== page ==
APPEAL FROM THE DEPARTMENT OF EMPLOYMENT SERVICES (DOES).
Before Wagner, Chief Judge, and Terry and Steadman,
The opinion of the court was delivered by: Terry, Associate Judge:
The District of Columbia seeks review of a decision by the Department of Employment Services (DOES) awarding unemployment [713 A2d Page 934]
compensation benefits to Loretta Smith, a former District employee who was fired for misconduct. We find a fundamental flaw in the Department's ruling, and accordingly we reverse its order and remand the case for further proceedings.
Loretta Smith was employed as a teacher in the District of Columbia Public Schools (DCPS). On May 12, 1992, the Superior Court issued a "stay-away" order against Ms. Smith in a case involving matters unrelated to her job. On August 18, 1992, the Superior Court found her guilty of contempt for violating the stay-away order, the violation having occurred on July 2. She was released on bond pending sentencing, but on October 9, 1992, she was again found guilty of violating the stay-away order. On October 16 Ms. Smith was sentenced to six months in jail. *fn1
Eleven days later, on October 27, the District sent a letter to Ms. Smith at the jail stating that her employment would be terminated on November 12, 1992. The discharge was based on D.C.Code § 1-617.1(d)(22) (1992), which allows termination of a District of Columbia employee after conviction of a misdemeanor "when the conviction is based on conduct that would affect adversely the employee's or the agency's ability to perform effectively." The letter stated that "the Administration has concluded that it would be contrary to the best interests of the School System to continue your employment." *fn2
Several weeks later Ms. Smith filed for unemployment compensation benefits. Her claim was initially denied on the ground that she had been discharged from her job for "gross misconduct occurring in [her] most recent work." See D.C.Code § 46-111(b) (1996). Ms. Smith appealed, and a hearing was held before an appeals examiner, who found:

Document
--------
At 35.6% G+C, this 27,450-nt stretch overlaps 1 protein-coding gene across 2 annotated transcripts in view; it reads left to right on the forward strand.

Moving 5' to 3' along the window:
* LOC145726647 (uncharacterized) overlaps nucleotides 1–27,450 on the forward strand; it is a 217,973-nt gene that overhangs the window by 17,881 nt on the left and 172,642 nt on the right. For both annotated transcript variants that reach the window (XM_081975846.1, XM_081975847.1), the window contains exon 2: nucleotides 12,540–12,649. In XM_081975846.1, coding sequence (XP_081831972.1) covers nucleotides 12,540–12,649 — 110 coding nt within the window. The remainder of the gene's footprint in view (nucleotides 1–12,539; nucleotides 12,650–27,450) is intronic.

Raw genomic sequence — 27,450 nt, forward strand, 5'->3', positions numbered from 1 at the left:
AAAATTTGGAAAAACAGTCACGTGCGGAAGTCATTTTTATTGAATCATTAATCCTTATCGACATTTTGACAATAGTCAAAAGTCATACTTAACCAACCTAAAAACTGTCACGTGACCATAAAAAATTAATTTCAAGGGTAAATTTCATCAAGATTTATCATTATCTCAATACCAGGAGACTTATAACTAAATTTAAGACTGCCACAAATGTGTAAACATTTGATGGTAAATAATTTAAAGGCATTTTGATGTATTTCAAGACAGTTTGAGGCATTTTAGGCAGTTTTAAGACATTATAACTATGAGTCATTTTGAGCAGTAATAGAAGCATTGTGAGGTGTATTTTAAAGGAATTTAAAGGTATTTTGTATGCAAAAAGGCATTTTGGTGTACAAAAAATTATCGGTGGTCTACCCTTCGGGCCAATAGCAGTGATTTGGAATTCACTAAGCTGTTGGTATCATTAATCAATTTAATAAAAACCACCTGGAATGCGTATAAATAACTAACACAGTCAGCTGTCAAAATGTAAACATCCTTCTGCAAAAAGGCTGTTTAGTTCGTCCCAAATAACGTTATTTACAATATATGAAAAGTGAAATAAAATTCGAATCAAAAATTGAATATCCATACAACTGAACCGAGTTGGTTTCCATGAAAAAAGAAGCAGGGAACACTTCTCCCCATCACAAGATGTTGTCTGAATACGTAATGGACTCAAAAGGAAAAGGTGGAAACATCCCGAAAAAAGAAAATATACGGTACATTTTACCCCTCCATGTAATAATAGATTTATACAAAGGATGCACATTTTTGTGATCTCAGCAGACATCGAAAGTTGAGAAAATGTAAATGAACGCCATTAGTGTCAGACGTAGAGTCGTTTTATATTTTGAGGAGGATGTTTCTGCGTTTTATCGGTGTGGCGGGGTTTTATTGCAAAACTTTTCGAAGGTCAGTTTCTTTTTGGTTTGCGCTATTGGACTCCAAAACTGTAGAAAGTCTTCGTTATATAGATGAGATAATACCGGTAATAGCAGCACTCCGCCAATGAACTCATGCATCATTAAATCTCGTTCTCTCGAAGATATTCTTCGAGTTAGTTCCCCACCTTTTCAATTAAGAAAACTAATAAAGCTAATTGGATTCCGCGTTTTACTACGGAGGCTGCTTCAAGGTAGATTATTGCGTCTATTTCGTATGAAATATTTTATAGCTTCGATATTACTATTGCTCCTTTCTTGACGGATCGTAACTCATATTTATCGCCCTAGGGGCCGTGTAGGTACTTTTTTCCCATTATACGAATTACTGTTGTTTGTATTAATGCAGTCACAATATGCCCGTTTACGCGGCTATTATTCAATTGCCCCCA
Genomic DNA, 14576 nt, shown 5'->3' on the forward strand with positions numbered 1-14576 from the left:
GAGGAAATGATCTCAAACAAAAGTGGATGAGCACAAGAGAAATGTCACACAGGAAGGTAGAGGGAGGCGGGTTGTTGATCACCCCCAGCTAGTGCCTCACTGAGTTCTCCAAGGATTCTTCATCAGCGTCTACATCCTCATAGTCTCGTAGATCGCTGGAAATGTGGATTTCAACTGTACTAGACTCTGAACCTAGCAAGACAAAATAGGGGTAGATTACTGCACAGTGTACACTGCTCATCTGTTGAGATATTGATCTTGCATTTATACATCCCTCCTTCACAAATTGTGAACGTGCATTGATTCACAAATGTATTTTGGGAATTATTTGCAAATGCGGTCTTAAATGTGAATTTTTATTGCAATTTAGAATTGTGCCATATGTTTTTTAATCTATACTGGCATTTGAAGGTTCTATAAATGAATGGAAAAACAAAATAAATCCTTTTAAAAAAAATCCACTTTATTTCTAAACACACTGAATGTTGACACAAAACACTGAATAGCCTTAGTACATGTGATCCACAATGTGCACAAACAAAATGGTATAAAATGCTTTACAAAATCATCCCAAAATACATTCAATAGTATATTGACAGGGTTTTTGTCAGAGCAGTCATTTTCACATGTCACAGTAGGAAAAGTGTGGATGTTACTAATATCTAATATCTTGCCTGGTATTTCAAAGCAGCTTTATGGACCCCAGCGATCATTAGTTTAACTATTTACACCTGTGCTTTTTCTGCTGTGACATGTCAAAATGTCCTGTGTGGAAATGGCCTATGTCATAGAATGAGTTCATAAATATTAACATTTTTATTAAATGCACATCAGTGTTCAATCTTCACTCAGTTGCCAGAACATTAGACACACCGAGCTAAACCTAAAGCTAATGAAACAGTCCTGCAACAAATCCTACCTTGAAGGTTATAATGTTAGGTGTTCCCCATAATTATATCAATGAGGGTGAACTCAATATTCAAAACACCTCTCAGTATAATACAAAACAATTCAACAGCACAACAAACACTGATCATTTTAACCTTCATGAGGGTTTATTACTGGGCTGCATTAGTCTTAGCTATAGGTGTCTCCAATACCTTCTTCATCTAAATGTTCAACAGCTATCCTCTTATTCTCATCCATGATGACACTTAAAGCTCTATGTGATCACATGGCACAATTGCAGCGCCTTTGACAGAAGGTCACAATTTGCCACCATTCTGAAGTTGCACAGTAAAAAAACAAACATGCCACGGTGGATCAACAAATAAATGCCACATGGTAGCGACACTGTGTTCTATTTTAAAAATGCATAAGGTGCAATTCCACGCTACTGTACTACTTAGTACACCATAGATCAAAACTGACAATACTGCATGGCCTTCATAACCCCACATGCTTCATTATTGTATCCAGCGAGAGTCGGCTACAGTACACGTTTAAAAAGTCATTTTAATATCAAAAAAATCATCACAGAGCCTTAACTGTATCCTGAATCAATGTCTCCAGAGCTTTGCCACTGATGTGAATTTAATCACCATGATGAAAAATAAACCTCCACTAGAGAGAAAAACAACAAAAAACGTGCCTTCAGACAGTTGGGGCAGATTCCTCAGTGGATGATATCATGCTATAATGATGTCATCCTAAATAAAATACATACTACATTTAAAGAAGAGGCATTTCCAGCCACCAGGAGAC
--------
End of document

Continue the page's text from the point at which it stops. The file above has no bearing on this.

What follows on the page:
[T]here has been no showing by the employer that claimant's conviction affected her ability to perform. Employer has been unable to show that some misconduct occurred during the course of claimant's most recent work. The employer has been unable to show an act of willful or wanton disregard of employer interests or an intentional and substantial disregard of the employer's interest or of employee's duties and obligations to the employer.
Claimant was involved in an action away from the employer and not connected with her work.
On the basis of these findings, the examiner concluded that "claimant was terminated; however, no misconduct under the D.C. Act has been proven."
The District took an administrative appeal to the Office of Appeals and Review (OAR), which held that the examiner's ruling was supported by "reliable, probative, and substantial evidence." It ruled that under Green v. District Unemployment Compensation Board, 346 A.2d 252, 256 (D.C. 1975), and Jones v. District Unemployment Compensation [713 A2d Page 935]
Board, 395 A.2d 392, 395 (D.C. 1978), a finding of misconduct must be based on the reasons given by the employer for the discharge. The OAR read the examiner's decision as finding that "employer failed to show that the conduct for which claimant was convicted adversely affected claimant's ability . . . to perform effectively" and "also failed to show that [Ms. Smith's] conduct was a willful violation of employer's rule." Holding that the examiner's findings were supported by substantial evidence, the OAR affirmed her ruling. The District now asks us to review the OAR's ...